First, we'll request the type of database, accepting only 3 valid values through @AllowedRawValues:

@AllowedRawValues(allowedValues = { "mysql", "postgresql", "mongodb" })
@Option(type = OptionType.COMMAND,
  name = {"-d", "--database"},
  description = "Type of RDBMS.",
  title = "RDBMS type: mysql|postgresql|mongodb")
protected String rdbmsMode;

When using a database connection, without any doubt, users should supply an endpoint and some credentials to access it. We'll let CLI handle this through one (URL mode) or more parameters (host mode). For this, we'll use the @MutuallyExclusiveWith annotation, marking each parameter with the same tag:

@Option(type = OptionType.COMMAND,
  name = {"--rdbms:url", "--url"},
  description = "URL to use for connection to RDBMS.",
  title = "RDBMS URL")
@MutuallyExclusiveWith(tag="mode")
@Pattern(pattern="^(http://.*):(d*)(.*)u=(.*)&p=(.*)")
protected String rdbmsUrl = "";
	
@Option(type = OptionType.COMMAND,
  name = {"--rdbms:host", "--host"},
  description = "Host to use for connection to RDBMS.",
  title = "RDBMS host")
@MutuallyExclusiveWith(tag="mode")
protected String rdbmsHost = "";

Note that we used the @Pattern decorator, which helps us define the URL string format.

If we look at the project documentation, we'll find other valuable tools for handling requirements, occurrences, allowed values, specific cases, and more, enabling us to define our custom rules.

Finally, if the user selected the host mode, we should ask them to provide their credentials. In this way, one option is dependent on another. We can achieve this behavior with the @RequiredOnlyIf annotation:

@RequiredOnlyIf(names={"--rdbms:host", "--host"})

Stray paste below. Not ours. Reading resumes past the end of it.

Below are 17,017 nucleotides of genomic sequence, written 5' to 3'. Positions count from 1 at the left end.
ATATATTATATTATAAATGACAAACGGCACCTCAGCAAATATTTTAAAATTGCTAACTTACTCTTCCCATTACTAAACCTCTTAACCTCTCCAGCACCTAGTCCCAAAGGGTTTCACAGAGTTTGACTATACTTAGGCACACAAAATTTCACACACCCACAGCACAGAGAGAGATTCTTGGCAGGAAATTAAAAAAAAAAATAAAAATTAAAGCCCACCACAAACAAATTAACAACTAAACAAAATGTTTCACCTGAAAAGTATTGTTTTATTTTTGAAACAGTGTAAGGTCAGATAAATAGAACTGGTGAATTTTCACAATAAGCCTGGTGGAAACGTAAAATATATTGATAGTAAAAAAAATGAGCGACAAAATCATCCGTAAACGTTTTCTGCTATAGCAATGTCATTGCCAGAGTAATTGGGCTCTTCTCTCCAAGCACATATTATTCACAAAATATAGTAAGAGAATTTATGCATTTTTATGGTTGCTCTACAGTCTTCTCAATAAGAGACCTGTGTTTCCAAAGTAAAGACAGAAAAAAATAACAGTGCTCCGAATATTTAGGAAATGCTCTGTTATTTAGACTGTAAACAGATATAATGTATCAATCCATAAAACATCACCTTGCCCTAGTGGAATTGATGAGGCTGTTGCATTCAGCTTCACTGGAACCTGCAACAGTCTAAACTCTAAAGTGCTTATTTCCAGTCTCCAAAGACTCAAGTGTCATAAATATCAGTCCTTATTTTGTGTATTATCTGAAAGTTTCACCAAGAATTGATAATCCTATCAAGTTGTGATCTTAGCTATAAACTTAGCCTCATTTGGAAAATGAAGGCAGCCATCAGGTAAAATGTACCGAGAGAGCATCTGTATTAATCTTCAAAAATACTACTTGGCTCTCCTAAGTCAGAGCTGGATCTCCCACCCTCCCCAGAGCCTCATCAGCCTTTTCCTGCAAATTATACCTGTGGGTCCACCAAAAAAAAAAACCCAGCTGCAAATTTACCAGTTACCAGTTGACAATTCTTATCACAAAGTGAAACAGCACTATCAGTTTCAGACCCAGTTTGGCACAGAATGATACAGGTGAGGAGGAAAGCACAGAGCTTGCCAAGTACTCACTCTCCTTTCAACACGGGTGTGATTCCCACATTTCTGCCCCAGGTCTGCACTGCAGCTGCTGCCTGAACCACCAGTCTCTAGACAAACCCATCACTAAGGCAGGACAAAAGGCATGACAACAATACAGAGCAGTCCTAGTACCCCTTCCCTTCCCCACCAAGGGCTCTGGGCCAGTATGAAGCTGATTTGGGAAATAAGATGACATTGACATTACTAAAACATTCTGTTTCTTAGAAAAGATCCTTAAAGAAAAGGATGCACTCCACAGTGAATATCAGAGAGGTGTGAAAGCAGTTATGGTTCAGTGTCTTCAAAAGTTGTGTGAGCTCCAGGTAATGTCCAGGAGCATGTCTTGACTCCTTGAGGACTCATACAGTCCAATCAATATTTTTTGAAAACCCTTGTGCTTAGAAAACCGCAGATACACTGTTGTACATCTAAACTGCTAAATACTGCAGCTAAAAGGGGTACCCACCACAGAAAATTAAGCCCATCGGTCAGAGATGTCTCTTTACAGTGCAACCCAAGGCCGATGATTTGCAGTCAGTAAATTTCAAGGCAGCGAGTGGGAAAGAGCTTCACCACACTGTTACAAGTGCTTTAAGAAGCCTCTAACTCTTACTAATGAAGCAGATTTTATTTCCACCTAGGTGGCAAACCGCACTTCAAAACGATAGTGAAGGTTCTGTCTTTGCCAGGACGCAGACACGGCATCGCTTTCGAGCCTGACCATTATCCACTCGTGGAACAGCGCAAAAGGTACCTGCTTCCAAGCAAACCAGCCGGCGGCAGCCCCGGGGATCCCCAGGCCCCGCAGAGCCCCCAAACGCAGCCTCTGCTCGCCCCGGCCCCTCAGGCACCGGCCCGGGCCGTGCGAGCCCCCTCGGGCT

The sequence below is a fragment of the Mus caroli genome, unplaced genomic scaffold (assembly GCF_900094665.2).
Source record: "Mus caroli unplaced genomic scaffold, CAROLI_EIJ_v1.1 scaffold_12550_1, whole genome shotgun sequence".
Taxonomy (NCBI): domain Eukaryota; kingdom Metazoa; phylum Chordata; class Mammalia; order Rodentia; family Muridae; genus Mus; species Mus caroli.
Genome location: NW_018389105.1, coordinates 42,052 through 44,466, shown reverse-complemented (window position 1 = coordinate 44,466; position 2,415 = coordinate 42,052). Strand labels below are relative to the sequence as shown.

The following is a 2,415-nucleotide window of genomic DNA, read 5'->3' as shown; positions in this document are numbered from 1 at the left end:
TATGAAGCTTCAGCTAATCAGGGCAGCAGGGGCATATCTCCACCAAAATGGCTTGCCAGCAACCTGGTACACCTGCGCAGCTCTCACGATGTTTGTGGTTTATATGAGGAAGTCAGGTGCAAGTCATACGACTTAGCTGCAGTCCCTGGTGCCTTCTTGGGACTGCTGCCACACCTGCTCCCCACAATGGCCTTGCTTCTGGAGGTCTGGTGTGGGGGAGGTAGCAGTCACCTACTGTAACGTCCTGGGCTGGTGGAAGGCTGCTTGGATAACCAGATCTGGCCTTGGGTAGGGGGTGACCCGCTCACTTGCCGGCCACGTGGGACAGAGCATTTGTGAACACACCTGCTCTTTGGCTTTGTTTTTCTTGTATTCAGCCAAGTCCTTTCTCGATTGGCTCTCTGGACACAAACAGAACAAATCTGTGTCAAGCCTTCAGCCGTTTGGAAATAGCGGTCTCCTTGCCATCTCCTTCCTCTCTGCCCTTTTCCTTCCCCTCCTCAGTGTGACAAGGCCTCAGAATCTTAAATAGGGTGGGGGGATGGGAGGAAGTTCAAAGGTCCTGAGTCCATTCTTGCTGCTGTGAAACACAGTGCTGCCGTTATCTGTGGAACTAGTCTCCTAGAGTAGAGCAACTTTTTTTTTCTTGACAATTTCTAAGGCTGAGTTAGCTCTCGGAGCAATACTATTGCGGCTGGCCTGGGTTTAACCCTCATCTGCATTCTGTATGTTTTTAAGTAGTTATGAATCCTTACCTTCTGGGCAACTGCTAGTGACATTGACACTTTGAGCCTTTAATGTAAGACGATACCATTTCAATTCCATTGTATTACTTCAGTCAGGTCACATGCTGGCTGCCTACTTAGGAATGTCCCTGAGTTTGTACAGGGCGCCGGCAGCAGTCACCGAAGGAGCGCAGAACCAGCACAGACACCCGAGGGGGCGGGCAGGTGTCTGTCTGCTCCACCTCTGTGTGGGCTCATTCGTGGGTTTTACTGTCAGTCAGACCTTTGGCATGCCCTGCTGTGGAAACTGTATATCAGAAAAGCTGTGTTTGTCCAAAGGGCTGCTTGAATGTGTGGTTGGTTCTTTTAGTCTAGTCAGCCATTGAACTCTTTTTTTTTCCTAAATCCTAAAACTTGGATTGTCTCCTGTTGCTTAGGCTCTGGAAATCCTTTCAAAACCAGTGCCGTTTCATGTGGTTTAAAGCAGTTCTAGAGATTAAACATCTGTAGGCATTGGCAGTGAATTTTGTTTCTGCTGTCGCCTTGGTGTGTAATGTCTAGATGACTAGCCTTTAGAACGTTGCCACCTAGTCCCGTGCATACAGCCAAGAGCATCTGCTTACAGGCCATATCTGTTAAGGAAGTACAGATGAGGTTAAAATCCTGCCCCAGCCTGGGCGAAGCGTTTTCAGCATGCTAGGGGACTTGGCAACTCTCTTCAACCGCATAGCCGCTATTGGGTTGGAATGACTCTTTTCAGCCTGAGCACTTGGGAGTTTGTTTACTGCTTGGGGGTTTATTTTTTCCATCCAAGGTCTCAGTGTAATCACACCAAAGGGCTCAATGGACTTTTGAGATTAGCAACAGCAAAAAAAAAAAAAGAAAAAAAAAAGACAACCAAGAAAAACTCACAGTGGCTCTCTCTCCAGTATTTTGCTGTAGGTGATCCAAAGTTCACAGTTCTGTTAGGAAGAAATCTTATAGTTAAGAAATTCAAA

@Option(type = OptionType.COMMAND,
  name = {"--rdbms:user", "-u", "--user"},
  description = "User for login to RDBMS.",
  title = "RDBMS user")
protected String rdbmsUser;

@RequiredOnlyIf(names={"--rdbms:host", "--host"})
@Option(type = OptionType.COMMAND,
  name = {"--rdbms:password", "--password"},
  description = "Password for login to RDBMS.",
  title = "RDBMS password")
protected String rdbmsPassword;

What if we need to use some drivers to handle the DB connection? And also, suppose we need to receive more than one value in a single parameter. We can just change the option type to OptionType.ARGUMENTS or – even better – accept a list of values:

@Option(type = OptionType.COMMAND,
  name = {"--driver", "--jars"},
  description = "List of drivers",
  title = "--driver <PATH_TO_YOUR_JAR> --driver <PATH_TO_YOUR_JAR>")
protected List<String> jars = new ArrayList<>();

Now, let's not forget to add the database setup command to our main class. Otherwise, it won't be available on CLI.

7. Run

We did it! We finished our project, and now we can run it.

As expected, without passing any parameters, Help is invoked:

$ baeldung-cli

usage: baeldung-cli <command> [ <args> ]

Commands are:
    help        Display help information
    setup-db    Setup our database
    setup-log   Setup our log

See 'baeldung-cli help <command>' for more information on a specific command.

If we instead execute setup-log –help, we get:

$ baeldung-cli setup-log --help

NAME
        baeldung-cli setup-log - Setup our log

SYNOPSIS
        baeldung-cli setup-log [ {-h | --help} ] [ {-v | --verbose} ]

OPTIONS
        -h, --help
            Display help information

        -v, --verbose
            Set log verbosity on/off

Finally, supplying parameters to these commands will run the correct business logic.

8. Conclusion

In this article, we have built a simple yet powerful command-line interface with very little coding.

The Airline library, with its powerful functionalities, simplifies the CLI, providing us a general, clean and reusable infrastructure. It allows us, developers, to concentrate on our business logic rather than spending time designing what should be trivial.

As always, the code can be found over on GitHub.